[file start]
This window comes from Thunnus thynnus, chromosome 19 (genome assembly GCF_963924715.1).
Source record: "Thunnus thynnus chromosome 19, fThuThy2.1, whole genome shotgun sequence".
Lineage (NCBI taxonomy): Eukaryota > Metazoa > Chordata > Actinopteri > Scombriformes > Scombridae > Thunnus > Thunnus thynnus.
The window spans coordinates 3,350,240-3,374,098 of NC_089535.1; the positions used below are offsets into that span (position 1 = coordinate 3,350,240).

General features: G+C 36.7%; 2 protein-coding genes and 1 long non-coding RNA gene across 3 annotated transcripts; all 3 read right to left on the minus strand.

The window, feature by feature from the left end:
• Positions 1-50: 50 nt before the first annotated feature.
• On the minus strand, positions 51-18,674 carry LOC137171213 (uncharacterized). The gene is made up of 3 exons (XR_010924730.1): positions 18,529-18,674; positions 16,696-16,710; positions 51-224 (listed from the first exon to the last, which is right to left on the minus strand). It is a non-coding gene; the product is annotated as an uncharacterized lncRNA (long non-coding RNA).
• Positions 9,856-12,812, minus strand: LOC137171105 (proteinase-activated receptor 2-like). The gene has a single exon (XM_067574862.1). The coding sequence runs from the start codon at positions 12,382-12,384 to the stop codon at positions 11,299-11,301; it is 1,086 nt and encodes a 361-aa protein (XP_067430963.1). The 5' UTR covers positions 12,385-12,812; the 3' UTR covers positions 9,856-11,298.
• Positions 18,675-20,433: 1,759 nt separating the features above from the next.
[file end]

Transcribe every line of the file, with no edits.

This window comes from Thunnus thynnus, chromosome 19 (genome assembly GCF_963924715.1).
Source record: "Thunnus thynnus chromosome 19, fThuThy2.1, whole genome shotgun sequence".
Lineage (NCBI taxonomy): Eukaryota > Metazoa > Chordata > Actinopteri > Scombriformes > Scombridae > Thunnus > Thunnus thynnus.
The window spans coordinates 3,350,240-3,374,098 of NC_089535.1; the positions used below are offsets into that span (position 1 = coordinate 3,350,240).

General features: G+C 36.7%; 2 protein-coding genes and 1 long non-coding RNA gene across 3 annotated transcripts; all 3 read right to left on the minus strand.

The window, feature by feature from the left end:
• Positions 1-50: 50 nt before the first annotated feature.
• On the minus strand, positions 51-18,674 carry LOC137171213 (uncharacterized). The gene is made up of 3 exons (XR_010924730.1): positions 18,529-18,674; positions 16,696-16,710; positions 51-224 (listed from the first exon to the last, which is right to left on the minus strand). It is a non-coding gene; the product is annotated as an uncharacterized lncRNA (long non-coding RNA).
• Positions 9,856-12,812, minus strand: LOC137171105 (proteinase-activated receptor 2-like). The gene has a single exon (XM_067574862.1). The coding sequence runs from the start codon at positions 12,382-12,384 to the stop codon at positions 11,299-11,301; it is 1,086 nt and encodes a 361-aa protein (XP_067430963.1). The 5' UTR covers positions 12,385-12,812; the 3' UTR covers positions 9,856-11,298.
• Positions 18,675-20,433: 1,759 nt separating the features above from the next.